After 48 minutes of magnificent play, Howard revealed he went to Van Gundy and told him he was going to do whatever he needed for his team to win. If he needed a rest, he would let Van Gundy know so he can call a timeout.
Back in December right after the trades, Van Gundy said he believed Howard could play for 48 minutes if needed. That theory will be tested throughout this postseason. An ever-thinning Orlando bench, especially at center, is going to put more and more on Howard’s broad shoulders.
Some may detract from Howard for not putting up these MVP-like numbers during the regular season and why he waits until the postseason to unleash this inner superstar. Those observers might be missing the point.
While Magic fans are still showing concern for what might happen in the summer of 2012 and believing every loss is another step out the door for Howard, Howard clearly has his focus squarely on doing what he can to defeat the Hawks and help his team advance in the Playoffs. And as Mike Bianchi of the Orlando Sentinel writes, and something I certainly agree with, Magic fans should appreciate what they are seeing on the floor today rather than worry about the future.
Howard’s mastery has continued into the postseason once again. He is averaging 39.5 points per game and 19.0 rebounds per game against Atlanta in the two games so far. He has always upped his level of play in the postseason, but never to this level. He had always played heavy minutes in the postseason — he averaged 39.0 minutes per game in 51 career playoff games entering this season — but Orlando asked him to do more this year.
The last six seasons, Dwight Howard is the only player to have any playoff game of 30 points and 15 rebounds. He is one of nine players that have had consecutive 30-point, 10-rebound game in the last five years. That list includes LeBron James, Dirk Nowitzki and Tim Duncan. The last player to have a 30/15 game in the postseason was Amar’e Stoudemire in the 2005 Playoffs.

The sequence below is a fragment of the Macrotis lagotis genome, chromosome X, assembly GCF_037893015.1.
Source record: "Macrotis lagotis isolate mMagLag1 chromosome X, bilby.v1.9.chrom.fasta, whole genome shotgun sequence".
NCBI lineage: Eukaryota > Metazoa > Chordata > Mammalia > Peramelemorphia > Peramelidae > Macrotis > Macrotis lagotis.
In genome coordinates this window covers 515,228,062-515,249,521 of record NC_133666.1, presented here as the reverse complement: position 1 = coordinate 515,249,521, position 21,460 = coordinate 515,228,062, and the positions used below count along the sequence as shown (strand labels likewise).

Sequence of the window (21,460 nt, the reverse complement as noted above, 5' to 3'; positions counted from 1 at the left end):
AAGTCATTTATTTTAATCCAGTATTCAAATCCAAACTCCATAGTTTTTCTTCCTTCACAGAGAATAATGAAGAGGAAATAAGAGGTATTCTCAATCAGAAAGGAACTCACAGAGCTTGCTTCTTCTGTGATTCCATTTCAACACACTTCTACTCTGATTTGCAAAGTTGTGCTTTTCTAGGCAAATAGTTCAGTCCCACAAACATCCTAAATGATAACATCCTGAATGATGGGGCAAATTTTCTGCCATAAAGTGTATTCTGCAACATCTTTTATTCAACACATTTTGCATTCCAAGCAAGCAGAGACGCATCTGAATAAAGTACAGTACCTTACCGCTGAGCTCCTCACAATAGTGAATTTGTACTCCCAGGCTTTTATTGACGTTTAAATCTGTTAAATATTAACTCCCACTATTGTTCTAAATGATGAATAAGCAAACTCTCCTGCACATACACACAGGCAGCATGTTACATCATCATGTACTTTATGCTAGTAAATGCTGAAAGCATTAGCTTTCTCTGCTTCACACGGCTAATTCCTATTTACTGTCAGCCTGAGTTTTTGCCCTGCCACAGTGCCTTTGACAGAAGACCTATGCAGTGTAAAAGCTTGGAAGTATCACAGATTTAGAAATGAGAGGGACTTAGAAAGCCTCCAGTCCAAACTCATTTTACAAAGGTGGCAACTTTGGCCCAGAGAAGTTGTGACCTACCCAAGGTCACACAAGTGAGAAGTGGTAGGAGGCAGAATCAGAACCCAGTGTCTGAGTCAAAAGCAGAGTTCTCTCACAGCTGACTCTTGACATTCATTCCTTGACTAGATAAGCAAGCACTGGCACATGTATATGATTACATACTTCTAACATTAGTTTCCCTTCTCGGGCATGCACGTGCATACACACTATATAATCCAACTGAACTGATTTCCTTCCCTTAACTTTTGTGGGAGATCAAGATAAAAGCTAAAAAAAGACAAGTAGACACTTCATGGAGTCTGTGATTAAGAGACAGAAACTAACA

Howard’s 46-point, 19-rebound performance in Game One was just a display of post dominance as Atlanta elected (and will continue to elect) to single coverage Howard and he simply made them pay. While not going for 31 in the first half, Howard still showed his dominance down low — and the continuing maturation of his offensive game to match his defensive prowess — with a 33-point, 19-rebound performance.
What is most impressive is that Howard is shooting 70.7 percent from the foul line and posting a 74.5 percent true shooting percentage. Howard has been pretty historically unstoppable on both sides of the floor. All while his series is stuck on NBATV, for the most part.
Bianchi wrote: “Do you know how lucky you are, Magic fans? It’s rare when you actually get to watch a high school kid grow into a legend right before their eyes. And, of course, this is why Orlando fans anguish: Because they know how important these playoffs are to Dwight’s future in Orlando. It certainly didn’t help ease their worried minds a few days ago when one ESPN ‘insider’ speculated that Howard will be traded by the Magic this summer.”
Eventually Magic fans are going to face the hard truths that will be the 2012 offseason. The 2011-12 season will be full of consternation and nervousness. Already everyone is analyzing Howard’s every word and move.
Really what they should be doing is analyzing his every move and play on the floor and wondering what an amazing player he truly is.
Those of us in Orlando has known this for a long time. His three consecutive Defensive Player of the Year awards are hardly enough testament to his defensive abilities — he has led the league in defensive win shares the last four years and led the league in team defensive rating while on the floor the last three years, helping his team hold its opponents under one point per possession the past five seasons. He is most likely the most athletic rebounder since a young Kevin Garnett, and you might be able to claim he is the most dominant rebounder since Dennis Rodman.
Howard has simply done what he knows his coach and his team must ask of him. Is it unfair to do so? Probably. Howard is having to go above and beyond the call.
But he is thriving under the spotlight so far.
Photo from DayLife.com.